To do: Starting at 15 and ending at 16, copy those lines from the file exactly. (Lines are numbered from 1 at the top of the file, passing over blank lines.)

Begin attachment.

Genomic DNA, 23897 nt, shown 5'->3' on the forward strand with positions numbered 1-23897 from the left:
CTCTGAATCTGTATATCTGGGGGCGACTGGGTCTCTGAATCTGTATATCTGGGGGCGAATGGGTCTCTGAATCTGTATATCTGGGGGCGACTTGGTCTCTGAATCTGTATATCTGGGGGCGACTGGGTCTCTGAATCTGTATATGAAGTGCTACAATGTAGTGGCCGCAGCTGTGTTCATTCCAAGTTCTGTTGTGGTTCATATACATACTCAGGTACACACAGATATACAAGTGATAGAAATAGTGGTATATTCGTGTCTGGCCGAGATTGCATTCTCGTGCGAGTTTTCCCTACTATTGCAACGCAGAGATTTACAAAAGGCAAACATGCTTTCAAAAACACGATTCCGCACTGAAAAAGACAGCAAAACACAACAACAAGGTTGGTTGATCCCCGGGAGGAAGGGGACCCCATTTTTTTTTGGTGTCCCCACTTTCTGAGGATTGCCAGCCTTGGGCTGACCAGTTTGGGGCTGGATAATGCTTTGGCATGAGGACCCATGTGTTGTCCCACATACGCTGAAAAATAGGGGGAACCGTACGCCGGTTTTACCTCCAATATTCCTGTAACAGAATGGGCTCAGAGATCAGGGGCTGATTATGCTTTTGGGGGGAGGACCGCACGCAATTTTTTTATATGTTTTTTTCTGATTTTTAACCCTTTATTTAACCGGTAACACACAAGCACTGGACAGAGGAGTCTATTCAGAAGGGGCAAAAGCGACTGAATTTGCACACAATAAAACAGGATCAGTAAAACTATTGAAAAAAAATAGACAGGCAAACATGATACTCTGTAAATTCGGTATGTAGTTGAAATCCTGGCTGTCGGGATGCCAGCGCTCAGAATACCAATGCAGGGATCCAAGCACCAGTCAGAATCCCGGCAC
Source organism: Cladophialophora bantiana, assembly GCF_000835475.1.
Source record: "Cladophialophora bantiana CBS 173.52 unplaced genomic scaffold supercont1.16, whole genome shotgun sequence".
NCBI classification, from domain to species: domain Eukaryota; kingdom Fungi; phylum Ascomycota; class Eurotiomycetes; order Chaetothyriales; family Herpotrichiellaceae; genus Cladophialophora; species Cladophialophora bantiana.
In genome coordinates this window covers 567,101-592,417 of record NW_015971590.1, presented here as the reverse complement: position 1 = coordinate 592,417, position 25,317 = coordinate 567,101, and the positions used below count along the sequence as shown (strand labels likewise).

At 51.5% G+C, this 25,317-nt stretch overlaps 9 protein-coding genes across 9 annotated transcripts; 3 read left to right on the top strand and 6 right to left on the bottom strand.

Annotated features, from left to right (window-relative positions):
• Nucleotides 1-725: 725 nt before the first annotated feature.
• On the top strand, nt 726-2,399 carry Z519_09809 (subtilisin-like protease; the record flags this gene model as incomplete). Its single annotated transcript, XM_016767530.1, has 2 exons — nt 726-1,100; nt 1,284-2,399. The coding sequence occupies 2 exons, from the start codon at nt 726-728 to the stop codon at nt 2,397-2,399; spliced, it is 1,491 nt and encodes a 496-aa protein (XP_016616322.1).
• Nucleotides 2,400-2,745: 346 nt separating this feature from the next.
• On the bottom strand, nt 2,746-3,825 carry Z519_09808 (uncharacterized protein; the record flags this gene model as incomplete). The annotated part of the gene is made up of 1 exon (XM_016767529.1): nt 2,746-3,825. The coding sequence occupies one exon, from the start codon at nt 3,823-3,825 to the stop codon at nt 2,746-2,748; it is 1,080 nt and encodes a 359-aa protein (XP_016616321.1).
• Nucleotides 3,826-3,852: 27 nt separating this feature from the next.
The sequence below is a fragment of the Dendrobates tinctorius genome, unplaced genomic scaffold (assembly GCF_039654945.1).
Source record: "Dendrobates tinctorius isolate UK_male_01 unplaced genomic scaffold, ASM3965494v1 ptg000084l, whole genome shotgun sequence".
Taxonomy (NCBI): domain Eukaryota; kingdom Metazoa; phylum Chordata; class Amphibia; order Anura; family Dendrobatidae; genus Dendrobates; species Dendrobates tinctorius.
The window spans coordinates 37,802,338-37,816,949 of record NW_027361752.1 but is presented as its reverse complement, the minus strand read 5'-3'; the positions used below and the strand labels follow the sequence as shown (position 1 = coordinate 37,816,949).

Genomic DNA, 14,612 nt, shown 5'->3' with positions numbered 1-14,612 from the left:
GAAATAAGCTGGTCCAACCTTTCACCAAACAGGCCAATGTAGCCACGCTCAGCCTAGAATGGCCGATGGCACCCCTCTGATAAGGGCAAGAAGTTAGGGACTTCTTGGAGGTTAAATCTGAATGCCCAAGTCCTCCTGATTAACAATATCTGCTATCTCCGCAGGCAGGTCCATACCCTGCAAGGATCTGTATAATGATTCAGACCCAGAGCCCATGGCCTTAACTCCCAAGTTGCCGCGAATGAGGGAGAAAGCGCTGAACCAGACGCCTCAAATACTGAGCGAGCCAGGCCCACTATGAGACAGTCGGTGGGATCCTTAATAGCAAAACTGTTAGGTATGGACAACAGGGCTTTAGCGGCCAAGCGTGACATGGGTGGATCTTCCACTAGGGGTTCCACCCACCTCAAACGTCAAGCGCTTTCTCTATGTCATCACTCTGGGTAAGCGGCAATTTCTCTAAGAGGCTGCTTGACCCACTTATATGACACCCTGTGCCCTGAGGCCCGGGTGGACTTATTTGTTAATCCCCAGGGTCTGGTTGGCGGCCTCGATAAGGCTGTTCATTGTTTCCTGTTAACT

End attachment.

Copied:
Source record: "Dendrobates tinctorius isolate UK_male_01 unplaced genomic scaffold, ASM3965494v1 ptg000084l, whole genome shotgun sequence".
Taxonomy (NCBI): domain Eukaryota; kingdom Metazoa; phylum Chordata; class Amphibia; order Anura; family Dendrobatidae; genus Dendrobates; species Dendrobates tinctorius.